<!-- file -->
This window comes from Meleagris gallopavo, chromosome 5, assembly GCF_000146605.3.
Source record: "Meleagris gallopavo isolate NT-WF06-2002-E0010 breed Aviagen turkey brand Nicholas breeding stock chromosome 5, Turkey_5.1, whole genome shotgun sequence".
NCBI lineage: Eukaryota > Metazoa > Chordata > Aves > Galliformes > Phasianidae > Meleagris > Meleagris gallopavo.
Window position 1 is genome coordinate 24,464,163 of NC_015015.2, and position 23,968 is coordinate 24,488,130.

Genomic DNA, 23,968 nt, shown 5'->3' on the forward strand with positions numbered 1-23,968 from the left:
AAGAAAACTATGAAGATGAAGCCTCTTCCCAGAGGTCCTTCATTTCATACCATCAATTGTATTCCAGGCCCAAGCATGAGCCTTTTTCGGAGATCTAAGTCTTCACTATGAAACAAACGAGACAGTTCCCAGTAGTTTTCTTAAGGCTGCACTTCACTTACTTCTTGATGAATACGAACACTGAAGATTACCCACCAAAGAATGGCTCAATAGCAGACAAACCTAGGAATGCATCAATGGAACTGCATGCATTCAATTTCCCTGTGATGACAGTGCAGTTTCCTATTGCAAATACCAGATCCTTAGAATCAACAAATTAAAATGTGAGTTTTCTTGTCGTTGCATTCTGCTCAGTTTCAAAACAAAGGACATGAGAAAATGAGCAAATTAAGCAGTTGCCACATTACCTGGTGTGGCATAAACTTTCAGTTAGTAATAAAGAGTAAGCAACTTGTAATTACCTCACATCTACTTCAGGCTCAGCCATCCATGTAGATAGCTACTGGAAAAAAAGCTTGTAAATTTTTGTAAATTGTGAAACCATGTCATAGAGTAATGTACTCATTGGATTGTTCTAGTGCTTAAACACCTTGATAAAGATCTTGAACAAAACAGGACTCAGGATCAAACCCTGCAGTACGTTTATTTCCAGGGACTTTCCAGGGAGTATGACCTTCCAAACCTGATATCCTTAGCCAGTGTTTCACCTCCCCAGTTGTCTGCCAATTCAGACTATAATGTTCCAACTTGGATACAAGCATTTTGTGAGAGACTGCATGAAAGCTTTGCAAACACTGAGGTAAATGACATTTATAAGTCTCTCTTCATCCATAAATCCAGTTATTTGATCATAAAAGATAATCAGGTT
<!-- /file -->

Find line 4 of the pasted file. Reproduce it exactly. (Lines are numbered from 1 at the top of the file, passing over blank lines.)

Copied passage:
Window position 1 is genome coordinate 24,464,163 of NC_015015.2, and position 23,968 is coordinate 24,488,130.